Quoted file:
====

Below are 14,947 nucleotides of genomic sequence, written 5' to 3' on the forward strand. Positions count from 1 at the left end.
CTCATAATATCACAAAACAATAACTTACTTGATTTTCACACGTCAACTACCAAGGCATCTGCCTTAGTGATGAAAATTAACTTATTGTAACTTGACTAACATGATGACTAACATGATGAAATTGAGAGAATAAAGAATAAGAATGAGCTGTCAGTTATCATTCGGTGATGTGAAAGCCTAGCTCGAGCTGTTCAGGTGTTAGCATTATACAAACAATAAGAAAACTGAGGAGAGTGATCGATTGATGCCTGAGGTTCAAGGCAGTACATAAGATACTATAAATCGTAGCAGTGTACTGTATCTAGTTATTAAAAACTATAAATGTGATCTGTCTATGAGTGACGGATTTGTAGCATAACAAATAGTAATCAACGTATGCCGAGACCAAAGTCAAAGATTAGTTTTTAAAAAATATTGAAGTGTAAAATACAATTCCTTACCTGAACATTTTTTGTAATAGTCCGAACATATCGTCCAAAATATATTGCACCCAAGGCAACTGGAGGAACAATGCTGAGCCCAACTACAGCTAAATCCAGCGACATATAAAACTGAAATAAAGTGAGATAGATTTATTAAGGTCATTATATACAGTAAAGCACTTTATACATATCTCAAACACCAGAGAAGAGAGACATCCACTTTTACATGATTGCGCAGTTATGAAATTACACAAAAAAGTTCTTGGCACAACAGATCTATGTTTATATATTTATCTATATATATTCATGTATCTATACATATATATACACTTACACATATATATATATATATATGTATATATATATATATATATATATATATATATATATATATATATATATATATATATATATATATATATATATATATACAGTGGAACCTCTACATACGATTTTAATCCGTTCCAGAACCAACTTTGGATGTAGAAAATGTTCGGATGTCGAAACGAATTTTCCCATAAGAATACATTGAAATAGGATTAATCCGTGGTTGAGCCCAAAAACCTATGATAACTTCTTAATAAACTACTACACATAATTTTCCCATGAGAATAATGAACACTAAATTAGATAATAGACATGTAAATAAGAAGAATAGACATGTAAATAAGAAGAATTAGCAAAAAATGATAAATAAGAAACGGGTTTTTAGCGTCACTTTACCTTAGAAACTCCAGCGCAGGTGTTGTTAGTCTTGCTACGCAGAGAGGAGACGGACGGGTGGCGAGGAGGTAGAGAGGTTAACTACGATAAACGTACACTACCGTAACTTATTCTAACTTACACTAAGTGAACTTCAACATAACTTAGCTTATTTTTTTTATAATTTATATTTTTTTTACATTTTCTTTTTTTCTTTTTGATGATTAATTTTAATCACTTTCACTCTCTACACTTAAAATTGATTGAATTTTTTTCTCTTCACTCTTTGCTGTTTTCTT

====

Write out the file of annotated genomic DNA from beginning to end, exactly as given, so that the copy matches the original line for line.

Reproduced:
Below are 14,947 nucleotides of genomic sequence, written 5' to 3' on the forward strand. Positions count from 1 at the left end.
CTCATAATATCACAAAACAATAACTTACTTGATTTTCACACGTCAACTACCAAGGCATCTGCCTTAGTGATGAAAATTAACTTATTGTAACTTGACTAACATGATGACTAACATGATGAAATTGAGAGAATAAAGAATAAGAATGAGCTGTCAGTTATCATTCGGTGATGTGAAAGCCTAGCTCGAGCTGTTCAGGTGTTAGCATTATACAAACAATAAGAAAACTGAGGAGAGTGATCGATTGATGCCTGAGGTTCAAGGCAGTACATAAGATACTATAAATCGTAGCAGTGTACTGTATCTAGTTATTAAAAACTATAAATGTGATCTGTCTATGAGTGACGGATTTGTAGCATAACAAATAGTAATCAACGTATGCCGAGACCAAAGTCAAAGATTAGTTTTTAAAAAATATTGAAGTGTAAAATACAATTCCTTACCTGAACATTTTTTGTAATAGTCCGAACATATCGTCCAAAATATATTGCACCCAAGGCAACTGGAGGAACAATGCTGAGCCCAACTACAGCTAAATCCAGCGACATATAAAACTGAAATAAAGTGAGATAGATTTATTAAGGTCATTATATACAGTAAAGCACTTTATACATATCTCAAACACCAGAGAAGAGAGACATCCACTTTTACATGATTGCGCAGTTATGAAATTACACAAAAAAGTTCTTGGCACAACAGATCTATGTTTATATATTTATCTATATATATTCATGTATCTATACATATATATACACTTACACATATATATATATATATATGTATATATATATATATATATATATATATATATATATATATATATATATATATATATATATATATATATATATATATACAGTGGAACCTCTACATACGATTTTAATCCGTTCCAGAACCAACTTTGGATGTAGAAAATGTTCGGATGTCGAAACGAATTTTCCCATAAGAATACATTGAAATAGGATTAATCCGTGGTTGAGCCCAAAAACCTATGATAACTTCTTAATAAACTACTACACATAATTTTCCCATGAGAATAATGAACACTAAATTAGATAATAGACATGTAAATAAGAAGAATAGACATGTAAATAAGAAGAATTAGCAAAAAATGATAAATAAGAAACGGGTTTTTAGCGTCACTTTACCTTAGAAACTCCAGCGCAGGTGTTGTTAGTCTTGCTACGCAGAGAGGAGACGGACGGGTGGCGAGGAGGTAGAGAGGTTAACTACGATAAACGTACACTACCGTAACTTATTCTAACTTACACTAAGTGAACTTCAACATAACTTAGCTTATTTTTTTTATAATTTATATTTTTTTTACATTTTCTTTTTTTCTTTTTGATGATTAATTTTAATCACTTTCACTCTCTACACTTAAAATTGATTGAATTTTTTTCTCTTCACTCTTTGCTGTTTTCTT